Unusual protests in Tibet over restrictions against covid

Numerous migrant workers from different parts of China have staged a series of unusual protests this week in the capital of the Tibet region, Lhasa, against anticovid restrictions that force them to stay in the city without being able to work or return home.

NewsEditor
NewsEditor
28 October 2022 Friday 05:30
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Unusual protests in Tibet over restrictions against covid

Numerous migrant workers from different parts of China have staged a series of unusual protests this week in the capital of the Tibet region, Lhasa, against anticovid restrictions that force them to stay in the city without being able to work or return home.

Apparently, the signs of discontent, which in some cases have led to clashes with the authorities, have spread to at least four parts of the city. According to Radio Free Asia sources and some videos posted on social networks, most of the participants are migrant workers of the Han ethnic group, the majority in China, who demand to be able to return to their homes in other provinces because the restrictions imposed almost three months prevent them from working and earning a living.

In one of the videos published on Wednesday, hundreds of people are seen gathered on a street blocked by agents while messages calling for calm and asking attendees to leave are heard through a loudspeaker. A second shows numerous citizens marching through the streets shouting “We just want to go home!” Others show scenes of shouting and shoving against the authorities or a group of people who manage to dislodge a large metal door.

Faced with the appearance of new cases, Tibet began imposing anticovid measures in mid-summer. Since then, both Tibetans and migrant workers have been subjected to different types of isolation and restrictions.

In the capital, some criticize that they have been unable to leave the complexes in which they reside or work to earn money for about 80 days while they must continue to meet their expenses. “We haven't had any income for three months, but expenses haven't gone down a penny. How long can we go on like this?” complains a user of Douyin, the Chinese version of Tiktok.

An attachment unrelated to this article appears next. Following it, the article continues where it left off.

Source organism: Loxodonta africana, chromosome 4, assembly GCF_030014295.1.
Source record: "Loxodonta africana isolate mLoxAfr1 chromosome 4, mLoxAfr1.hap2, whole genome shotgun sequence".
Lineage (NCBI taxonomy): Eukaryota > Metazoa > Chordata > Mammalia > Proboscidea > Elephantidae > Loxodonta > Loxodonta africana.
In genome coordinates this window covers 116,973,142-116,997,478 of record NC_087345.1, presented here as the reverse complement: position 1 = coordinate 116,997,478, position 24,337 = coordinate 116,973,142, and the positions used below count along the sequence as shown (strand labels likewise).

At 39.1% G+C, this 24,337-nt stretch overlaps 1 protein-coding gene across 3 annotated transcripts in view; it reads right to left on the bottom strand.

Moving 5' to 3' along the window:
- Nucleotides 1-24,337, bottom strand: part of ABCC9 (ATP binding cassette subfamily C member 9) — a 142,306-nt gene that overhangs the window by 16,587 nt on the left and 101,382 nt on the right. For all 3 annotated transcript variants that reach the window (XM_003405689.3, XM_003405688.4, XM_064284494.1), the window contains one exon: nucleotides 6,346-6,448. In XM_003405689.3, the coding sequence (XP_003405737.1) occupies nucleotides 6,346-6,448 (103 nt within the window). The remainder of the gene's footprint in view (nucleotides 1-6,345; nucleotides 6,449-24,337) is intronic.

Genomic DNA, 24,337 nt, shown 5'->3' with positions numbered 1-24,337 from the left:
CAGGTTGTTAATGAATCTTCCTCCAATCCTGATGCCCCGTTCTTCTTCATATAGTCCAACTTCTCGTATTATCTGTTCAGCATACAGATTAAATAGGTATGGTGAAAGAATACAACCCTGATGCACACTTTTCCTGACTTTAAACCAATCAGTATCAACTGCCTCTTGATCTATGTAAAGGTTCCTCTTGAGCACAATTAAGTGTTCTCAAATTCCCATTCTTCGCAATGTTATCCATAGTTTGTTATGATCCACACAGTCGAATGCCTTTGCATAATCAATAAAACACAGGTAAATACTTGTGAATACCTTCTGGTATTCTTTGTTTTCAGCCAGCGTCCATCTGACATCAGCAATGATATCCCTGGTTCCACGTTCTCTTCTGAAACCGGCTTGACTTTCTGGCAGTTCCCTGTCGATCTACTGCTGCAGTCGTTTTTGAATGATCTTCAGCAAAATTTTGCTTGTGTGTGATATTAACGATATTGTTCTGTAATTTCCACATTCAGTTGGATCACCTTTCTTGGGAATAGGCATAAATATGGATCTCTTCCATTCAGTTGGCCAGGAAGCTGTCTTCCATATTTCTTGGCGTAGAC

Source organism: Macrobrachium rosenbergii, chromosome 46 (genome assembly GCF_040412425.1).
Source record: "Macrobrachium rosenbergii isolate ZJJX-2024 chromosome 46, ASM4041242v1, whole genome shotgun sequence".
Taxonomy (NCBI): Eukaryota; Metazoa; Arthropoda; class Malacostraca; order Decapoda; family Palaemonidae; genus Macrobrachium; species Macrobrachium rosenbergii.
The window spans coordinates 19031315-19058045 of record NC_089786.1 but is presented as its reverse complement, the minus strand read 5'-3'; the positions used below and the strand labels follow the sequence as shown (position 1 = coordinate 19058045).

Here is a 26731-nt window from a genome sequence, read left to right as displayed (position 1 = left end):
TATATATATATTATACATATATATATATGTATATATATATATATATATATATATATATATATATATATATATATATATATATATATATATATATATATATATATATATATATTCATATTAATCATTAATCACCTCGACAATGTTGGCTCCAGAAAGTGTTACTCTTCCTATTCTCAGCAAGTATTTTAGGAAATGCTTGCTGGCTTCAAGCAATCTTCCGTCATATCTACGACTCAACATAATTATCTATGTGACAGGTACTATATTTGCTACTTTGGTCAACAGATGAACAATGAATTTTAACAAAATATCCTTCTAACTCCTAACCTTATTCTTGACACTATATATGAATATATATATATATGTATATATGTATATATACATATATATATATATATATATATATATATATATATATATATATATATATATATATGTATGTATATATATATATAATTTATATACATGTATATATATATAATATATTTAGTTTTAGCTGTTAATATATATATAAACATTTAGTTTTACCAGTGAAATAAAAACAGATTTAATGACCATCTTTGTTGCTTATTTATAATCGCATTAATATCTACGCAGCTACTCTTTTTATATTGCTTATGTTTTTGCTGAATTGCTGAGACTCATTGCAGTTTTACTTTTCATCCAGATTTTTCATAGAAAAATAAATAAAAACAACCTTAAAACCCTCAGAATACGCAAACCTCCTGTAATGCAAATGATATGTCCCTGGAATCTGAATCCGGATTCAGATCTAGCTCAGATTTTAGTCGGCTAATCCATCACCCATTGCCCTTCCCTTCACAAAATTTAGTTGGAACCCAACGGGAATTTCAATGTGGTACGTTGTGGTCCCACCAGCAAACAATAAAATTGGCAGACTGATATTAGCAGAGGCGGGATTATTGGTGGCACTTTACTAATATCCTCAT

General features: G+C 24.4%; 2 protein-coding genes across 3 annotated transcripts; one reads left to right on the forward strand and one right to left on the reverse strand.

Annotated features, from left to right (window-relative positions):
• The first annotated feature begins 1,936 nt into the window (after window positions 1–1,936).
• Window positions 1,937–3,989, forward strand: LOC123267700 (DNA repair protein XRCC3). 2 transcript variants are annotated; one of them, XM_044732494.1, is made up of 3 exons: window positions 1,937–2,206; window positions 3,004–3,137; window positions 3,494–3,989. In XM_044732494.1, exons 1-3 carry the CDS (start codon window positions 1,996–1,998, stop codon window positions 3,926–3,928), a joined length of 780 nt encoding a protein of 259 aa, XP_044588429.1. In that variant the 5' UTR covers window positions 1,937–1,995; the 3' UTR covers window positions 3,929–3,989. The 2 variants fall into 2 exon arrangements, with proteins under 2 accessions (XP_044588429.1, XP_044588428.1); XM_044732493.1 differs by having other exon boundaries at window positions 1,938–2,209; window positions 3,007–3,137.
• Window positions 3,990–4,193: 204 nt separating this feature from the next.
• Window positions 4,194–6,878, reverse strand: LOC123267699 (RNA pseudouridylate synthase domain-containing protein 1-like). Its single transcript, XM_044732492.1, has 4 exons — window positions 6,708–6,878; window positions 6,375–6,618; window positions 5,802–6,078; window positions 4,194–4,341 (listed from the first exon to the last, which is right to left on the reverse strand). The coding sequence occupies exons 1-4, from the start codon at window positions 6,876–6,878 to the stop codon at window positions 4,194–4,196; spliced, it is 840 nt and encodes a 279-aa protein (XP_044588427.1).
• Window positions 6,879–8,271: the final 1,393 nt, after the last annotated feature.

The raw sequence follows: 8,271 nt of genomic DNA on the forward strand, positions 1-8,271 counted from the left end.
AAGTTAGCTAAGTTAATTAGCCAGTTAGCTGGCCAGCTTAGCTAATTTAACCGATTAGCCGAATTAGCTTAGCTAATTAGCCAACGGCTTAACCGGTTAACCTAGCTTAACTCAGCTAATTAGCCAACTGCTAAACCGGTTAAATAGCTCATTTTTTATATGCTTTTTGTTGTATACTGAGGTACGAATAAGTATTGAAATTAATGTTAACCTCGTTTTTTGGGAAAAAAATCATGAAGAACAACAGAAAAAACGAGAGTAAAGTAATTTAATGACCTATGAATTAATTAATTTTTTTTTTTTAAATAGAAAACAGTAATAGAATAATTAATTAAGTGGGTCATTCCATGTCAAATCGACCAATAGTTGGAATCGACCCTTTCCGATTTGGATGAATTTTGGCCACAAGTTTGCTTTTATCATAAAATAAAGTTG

The mobilizations of these days are the largest registered in the region since 2008, when the repression against the pro-independence protests carried out by Buddhist monks and civilians left at least 19 dead and dozens injured. However, the different nature of the current signs of discontent, where the Han are the majority and there are no political claims, have provoked a more moderate reaction from the authorities.

What happened in Tibet once again puts the focus on the zero covid policy sponsored by Beijing during the pandemic. Although his strategy has served to save many lives, the economic damage it causes and the lack of a clear solution is causing boredom and exhaustion on the part of the population, which has sometimes led to protests.

Despite this, the health authorities have reiterated in their latest interventions that this policy is "the most economical and scientific" to deal with the virus, an opinion that is also held by the ruling class. In the recent conclave of the Communist Party, President Xi Jinping once again defended this approach and did not offer any way out to abandon, even gradually, this strategy.

Along these lines, several provincial capitals such as Xining (center), Zhengzhou (center) or Canton (south) have tightened their restrictions in recent days and applied selective confinements in the face of new outbreaks, which in total left more than 1,200 cases throughout the country yesterday. country.

In Zhengzhou, with 10 million inhabitants, these measures are affecting the important factory of the Taiwanese technology company Foxconn, the world's largest iPhone assembler, which had to deny rumors that 20,000 of its plant workers were infected.

The continuation of these restrictions also explains why the future prospects of US companies operating in neighboring Shanghai have fallen to record lows, with only 55% of them stating in their latest report that they feel “optimistic or slightly optimistic” about the future. next five years.

"Although most US businesses remain profitable, the impact of ongoing COVID-related restrictions is negatively affecting business confidence and causing investment to decline," AmCham Shanghai said in its report, which also cites the deterioration of relations between Washington and Beijing and "macroeconomic pressures" as factors that explain this pessimism.

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